book promotion

Out of the frying pan, into the fire.


Creation to marketing, obsessive-compulsive all the way. 

I’m working through my novella, revising. Except for one or two chapters in the middle, I’d truly thought it finished, except for commas, etc. Now I find my logic in one area less than acceptable. It sounds pretty good if you don’t think too hard, but when I pick it apart I am unhappy with it. I never did feel it was strong enough, and I’ve also thought I could wring a lot more fun out of it. I hadn’t figured out what to do about it until just the other day.

Motivations are what I fixate on: Does this really make sense? It meets a need, but is it essentially bullshit? My bullshit meter, one to ten, tells me certain behaviors as a basis for subsequent doings are about a five. I still like what I have in general, but I love my new idea. I’m going to fold them together. They do not conflict, they work hand-in-glove.

My first question is: Do you ever feel ready? Do you ever stop cramming your back pockets with scribbled sticky notes?

Chapters one to five are done. Six and seven will get the just-dreamt-up stuff plowed in. The remainder (another seven chapters) is, I believe, pretty OK. I have avoided decisions near the end by treating my novella as a cliffhanger: This might happen, it might not. (My characters may only discuss it. They do a lot of discussing.)

The full book will have resolutions to all the speculation. Nonsense that I’ve removed to create a shortie will be restored, and the second half will be completely new. There will be some overlap, most of it in the first quarter, but the novella is meant as a teaser, and will be cheap, perhaps ninety-nine cents, or maybe even a give-away.

Where to publish? Let’s talk about that.

I see ISBNs are pricey unless you buy a block of them. Does anyone have a number to sell? Should we buy a block as a group and share them out?

KindleScout looks interesting. It feels rather like a game to me. Find something great, help it along with a vote in favor. It takes no time, you’re looking at a blurb and a few paragraphs. On Scribophile, however, is a negative review concerning quality of the offerings:

“. . . many of the covers and descriptions are not professional and do nothing to promote the book. One doesn’t even have a picture or a layout, just the title and a sentence describing it. I had to look at it to figure out what was what, which I wouldn’t have done if I weren’t coming back here to comment. Same for the blurb. It’s repetitive, and it’s boring. The sample chapter has no paragraphs and it’s unreadable – spelling, grammar, spaces between sentences.” A few pieces like this would discourage me away real fast.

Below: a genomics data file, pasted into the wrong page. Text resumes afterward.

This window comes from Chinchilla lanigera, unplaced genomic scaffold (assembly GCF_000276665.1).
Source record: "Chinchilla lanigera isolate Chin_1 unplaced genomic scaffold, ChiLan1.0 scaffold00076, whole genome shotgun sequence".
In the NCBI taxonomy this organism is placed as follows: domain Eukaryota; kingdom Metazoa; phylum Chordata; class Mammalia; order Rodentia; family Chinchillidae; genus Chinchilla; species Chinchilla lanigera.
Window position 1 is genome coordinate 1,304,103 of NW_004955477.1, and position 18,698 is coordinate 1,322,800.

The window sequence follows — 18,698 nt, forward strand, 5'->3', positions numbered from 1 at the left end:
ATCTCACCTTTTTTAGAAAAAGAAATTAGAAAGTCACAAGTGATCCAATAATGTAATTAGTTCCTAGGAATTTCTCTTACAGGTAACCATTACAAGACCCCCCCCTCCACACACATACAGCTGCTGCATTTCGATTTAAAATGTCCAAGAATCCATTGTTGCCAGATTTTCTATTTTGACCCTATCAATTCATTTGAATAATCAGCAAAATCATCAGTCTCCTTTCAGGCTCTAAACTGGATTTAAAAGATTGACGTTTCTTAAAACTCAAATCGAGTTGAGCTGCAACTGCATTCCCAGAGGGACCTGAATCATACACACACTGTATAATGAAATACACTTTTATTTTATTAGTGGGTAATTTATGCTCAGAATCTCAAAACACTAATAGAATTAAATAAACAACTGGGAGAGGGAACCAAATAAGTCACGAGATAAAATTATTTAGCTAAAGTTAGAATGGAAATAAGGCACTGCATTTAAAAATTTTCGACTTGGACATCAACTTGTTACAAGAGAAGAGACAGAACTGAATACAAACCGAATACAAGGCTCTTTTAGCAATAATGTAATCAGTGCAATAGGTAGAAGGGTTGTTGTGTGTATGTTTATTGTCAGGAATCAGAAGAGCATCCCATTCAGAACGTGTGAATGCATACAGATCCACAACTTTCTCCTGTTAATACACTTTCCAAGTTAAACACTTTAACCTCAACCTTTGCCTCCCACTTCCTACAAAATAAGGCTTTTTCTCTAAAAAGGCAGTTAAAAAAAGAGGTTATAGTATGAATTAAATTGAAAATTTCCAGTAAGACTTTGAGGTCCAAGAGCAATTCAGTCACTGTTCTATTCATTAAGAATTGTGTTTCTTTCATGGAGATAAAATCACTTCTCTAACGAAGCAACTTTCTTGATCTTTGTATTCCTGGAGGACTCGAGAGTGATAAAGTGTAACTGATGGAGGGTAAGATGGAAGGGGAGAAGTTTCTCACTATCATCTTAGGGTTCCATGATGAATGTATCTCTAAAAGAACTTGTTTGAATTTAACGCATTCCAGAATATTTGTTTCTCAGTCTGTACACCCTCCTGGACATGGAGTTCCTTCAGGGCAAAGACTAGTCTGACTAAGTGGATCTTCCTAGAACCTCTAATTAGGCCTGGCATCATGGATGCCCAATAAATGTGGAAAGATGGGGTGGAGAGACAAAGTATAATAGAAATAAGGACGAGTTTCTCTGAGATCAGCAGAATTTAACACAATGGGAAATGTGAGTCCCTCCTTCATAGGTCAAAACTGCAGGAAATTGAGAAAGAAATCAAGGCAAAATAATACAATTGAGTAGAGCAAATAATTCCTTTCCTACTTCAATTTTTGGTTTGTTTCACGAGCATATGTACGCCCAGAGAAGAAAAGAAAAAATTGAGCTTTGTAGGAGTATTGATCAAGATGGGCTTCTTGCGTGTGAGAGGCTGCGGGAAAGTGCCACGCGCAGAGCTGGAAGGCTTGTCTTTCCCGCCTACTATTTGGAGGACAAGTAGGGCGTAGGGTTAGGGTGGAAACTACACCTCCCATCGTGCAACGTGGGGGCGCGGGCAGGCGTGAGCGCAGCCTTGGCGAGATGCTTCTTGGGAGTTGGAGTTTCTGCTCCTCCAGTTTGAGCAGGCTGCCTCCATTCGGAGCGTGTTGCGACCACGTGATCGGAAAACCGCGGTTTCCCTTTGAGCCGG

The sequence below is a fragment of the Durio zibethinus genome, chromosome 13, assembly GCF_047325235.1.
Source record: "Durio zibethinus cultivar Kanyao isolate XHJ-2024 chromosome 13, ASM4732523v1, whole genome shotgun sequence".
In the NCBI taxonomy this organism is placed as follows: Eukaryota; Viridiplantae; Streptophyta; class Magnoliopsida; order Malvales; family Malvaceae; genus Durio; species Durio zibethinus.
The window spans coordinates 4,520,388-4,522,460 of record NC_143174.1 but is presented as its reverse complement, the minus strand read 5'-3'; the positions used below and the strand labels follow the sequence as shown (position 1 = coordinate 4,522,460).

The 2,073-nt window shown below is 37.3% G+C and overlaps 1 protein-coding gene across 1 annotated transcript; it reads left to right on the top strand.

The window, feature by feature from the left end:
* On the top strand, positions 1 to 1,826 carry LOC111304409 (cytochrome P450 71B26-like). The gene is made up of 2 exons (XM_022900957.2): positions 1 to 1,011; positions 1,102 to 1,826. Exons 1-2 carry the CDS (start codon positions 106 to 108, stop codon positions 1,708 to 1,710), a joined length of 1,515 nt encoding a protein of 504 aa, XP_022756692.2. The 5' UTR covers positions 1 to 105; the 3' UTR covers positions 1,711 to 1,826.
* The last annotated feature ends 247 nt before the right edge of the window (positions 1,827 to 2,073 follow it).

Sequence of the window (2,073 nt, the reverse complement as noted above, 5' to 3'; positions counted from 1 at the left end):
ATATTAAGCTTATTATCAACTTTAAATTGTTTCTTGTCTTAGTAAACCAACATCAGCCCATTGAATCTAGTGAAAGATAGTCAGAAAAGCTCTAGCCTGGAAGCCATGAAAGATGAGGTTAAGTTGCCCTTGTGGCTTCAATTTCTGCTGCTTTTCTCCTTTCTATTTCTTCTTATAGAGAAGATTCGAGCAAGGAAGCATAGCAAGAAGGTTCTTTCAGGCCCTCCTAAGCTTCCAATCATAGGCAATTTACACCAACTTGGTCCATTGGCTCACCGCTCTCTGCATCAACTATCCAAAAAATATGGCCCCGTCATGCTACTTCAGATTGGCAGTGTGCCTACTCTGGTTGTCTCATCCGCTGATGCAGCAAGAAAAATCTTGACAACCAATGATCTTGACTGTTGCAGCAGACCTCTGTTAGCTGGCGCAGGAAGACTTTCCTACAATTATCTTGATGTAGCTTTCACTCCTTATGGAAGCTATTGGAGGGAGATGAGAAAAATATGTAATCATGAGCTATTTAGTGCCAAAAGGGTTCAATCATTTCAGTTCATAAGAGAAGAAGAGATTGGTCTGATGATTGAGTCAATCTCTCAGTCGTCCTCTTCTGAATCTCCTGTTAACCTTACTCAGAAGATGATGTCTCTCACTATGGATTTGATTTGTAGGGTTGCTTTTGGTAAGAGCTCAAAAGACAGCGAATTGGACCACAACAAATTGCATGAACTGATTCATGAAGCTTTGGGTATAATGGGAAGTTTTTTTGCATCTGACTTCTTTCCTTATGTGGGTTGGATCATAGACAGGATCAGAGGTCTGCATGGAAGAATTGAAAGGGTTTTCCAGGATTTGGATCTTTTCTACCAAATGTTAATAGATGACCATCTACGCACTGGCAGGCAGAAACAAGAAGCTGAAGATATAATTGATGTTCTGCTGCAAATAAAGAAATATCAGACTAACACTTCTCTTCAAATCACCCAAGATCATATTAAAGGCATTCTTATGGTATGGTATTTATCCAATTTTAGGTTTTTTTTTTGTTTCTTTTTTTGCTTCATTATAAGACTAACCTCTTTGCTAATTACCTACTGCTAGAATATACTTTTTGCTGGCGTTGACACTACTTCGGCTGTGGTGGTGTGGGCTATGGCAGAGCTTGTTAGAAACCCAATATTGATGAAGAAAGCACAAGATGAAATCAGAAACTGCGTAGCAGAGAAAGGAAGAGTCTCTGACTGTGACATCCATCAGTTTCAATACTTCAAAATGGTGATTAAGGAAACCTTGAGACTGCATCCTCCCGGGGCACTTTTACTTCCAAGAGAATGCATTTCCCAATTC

What are your thoughts on KindleScout/Kindle Select?

Here is the link for an interesting looking post on marketing yourself. I haven’t read it yet, but the response on Scribophile is enthusiastic.

My climb-every-mountain/follow-every-rainbow neuroses may have been counterproductive until now. From here they may be a plus.


12 thoughts on “Out of the frying pan, into the fire.

  1. Nickie Seidler says:

    I’m much different than you in the way of picking. I typically only go back twice through my book and change/add things. Then I mark it done. Doesn’t work for everyone of course but I always feel if I keep going back and back I’ll always just find something and that doesn’t mean it’ll make it better necessarily.

    I just put Beat of His Heart in kindle select. It’s my first time doing it so I don’t have much of an opinion, yet. It’s cool to see “how many pages read” in KDP, And it does rank you differently as well. But mine was a novella and I thought what the hell? KU it is. I’ll see if I pull it out in 90 days or not.

    Liked by 4 people

  2. GD Deckard says:

    I know I’ve finished a work when changing anything causes regret. What I can’t know is how the work will be received. But that’s a different question.

    ISBNs are issued to publishers, who then assign them to individual books. (A self-publisher is still a publisher so you, yourself, apply for an ISBN like anyone else.)
    Here’s more info:

    Liked by 2 people

  3. Right now, the process is: I know a work is done once I’ve gotten one or more solid critiques from my fellow writers here at the co-op. Each of you have provided invaluable feedback which improved the writing. Only then do I submit for publication.

    Liked by 2 people

  4. Nickie Seidler says:

    Agreed with Carl! Once my beta readers give me feedback and I fix things up I tend to leave it and don’t go back!